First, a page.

Remote coaching helps improve diet and exercise habits
MedWire News: Study findings suggest that remote coaching supported by mobile technology and financial incentives could encourage healthier eating and physical activity habits in adults.
"Interventions that target multiple, prevalent, covariant risk behaviors simultaneously have the potential to be powerfully efficient and cost-effective. Yet, many multiple behavior change interventions have achieved limited success presumably because their interventions were insufficiently intensive," say Bonnie Spring (Northwestern University, Chicago, Illinois, USA) and colleagues.
For the study, the researchers randomly assigned 200 adults with elevated saturated fat and low fruit and vegetable intake, high sedentary leisure time, and low physical activity to either one of the following four interventions: increase fruit/vegetable intake and physical activity; decrease fat and sedentary leisure; decrease fat and increase physical activity; or increase fruit/vegetable intake and decrease sedentary leisure.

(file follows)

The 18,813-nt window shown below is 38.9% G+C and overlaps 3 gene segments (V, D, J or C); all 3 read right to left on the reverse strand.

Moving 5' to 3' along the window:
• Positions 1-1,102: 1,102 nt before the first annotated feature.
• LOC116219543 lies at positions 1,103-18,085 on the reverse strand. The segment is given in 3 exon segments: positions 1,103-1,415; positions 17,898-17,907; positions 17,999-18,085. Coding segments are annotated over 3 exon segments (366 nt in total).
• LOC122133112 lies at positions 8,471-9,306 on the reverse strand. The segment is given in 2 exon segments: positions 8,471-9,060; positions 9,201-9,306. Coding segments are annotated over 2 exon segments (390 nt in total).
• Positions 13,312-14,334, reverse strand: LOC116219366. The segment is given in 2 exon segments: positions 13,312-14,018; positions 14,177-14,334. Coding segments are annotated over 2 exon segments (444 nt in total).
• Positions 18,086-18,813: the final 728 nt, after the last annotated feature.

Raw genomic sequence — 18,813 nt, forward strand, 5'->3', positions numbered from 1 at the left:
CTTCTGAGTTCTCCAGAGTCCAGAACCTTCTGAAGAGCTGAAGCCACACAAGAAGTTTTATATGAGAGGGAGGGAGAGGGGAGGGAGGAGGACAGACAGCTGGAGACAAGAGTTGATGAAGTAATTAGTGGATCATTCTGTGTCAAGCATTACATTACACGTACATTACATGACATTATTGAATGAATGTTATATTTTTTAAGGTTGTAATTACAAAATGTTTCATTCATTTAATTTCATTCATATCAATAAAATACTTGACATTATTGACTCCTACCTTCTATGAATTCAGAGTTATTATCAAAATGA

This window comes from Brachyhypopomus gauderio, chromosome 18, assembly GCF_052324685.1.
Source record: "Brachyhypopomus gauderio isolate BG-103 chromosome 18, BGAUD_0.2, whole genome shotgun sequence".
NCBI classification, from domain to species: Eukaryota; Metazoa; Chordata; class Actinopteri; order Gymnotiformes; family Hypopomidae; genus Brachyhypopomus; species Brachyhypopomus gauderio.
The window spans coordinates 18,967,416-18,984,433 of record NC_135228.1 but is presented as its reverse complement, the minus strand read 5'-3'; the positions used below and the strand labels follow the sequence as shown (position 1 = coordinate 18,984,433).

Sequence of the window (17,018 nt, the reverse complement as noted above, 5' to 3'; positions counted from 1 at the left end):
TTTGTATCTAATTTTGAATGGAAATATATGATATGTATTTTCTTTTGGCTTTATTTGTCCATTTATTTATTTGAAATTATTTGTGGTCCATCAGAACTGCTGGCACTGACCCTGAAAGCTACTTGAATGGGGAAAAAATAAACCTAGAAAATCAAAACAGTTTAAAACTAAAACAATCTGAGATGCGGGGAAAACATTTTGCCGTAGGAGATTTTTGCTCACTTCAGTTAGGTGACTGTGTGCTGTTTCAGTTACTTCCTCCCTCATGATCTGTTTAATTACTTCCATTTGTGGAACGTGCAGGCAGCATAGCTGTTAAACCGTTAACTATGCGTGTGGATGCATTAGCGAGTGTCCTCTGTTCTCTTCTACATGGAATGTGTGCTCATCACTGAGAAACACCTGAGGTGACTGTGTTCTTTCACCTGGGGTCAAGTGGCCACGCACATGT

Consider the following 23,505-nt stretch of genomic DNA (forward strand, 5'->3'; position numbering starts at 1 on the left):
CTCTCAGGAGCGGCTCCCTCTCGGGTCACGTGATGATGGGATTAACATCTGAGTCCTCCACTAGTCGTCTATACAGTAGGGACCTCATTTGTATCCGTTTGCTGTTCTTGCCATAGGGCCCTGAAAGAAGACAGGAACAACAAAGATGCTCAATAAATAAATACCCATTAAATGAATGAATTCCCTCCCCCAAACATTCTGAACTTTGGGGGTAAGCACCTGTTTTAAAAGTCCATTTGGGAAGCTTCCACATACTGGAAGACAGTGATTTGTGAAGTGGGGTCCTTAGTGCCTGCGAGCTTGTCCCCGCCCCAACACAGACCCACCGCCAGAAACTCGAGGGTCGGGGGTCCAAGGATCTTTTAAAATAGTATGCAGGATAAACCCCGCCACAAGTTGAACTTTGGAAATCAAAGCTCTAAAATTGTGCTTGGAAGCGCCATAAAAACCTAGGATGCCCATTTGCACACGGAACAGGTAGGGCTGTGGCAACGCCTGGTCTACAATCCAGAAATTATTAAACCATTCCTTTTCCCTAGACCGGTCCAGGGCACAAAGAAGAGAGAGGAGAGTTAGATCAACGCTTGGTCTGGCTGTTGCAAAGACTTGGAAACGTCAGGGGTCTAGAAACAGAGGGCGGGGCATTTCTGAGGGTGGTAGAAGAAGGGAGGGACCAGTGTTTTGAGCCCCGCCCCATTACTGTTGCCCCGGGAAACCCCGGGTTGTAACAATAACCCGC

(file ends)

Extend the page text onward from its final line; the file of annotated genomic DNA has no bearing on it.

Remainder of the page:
Remote coaching over a 3-week period was provided in addition to mobile decision-support technology and financial incentives that were contingent on using the mobile device to self-monitor and attain behavioral targets.
Analysis of 5-month follow-up data from all participants revealed that all individuals attained their behavioral targets, with 8 and 9 days as the median time taken to achieve consumption of fat, sedentary, and physical activity targets and the target of five fruits/vegetables per day.
However, individuals assigned to increasing fruit/vegetable intake and reducing sedentary leisure activities had the best outcomes. After 20 weeks follow up, the average daily servings of fruit/vegetables increased significantly from 1.2 to 2.9, the average time spent per day of sedentary leisure activity decreased from 219.2 to 125.7 minutes, and the percentage of saturated fat in their daily calories decreased from 12.0% to 9.9%.
The traditional dieting approach of decreasing fat and increasing physical activity yielded the least improvements.
Although individuals were not asked to maintain eating or activity improvements, 86.5% of the 185 participants who took part in exit interviews said they "definitely" or "somewhat" tried to maintain their improvements.
"Via technology, we will soon be able to deliver fully automated and configurable multiple risk factor interventions that monitor progress continuously and can be delivered throughout the day every day…but many more research contributions such as this are needed to establish that technologically delivered multiple risk factor interventions improve outcomes," said William Riley (National Institutes of Health, Bethesda, Maryland, USA) in an associated commentary.
The findings are published in the Archives of Internal Medicine.
By Ingrid Grasmo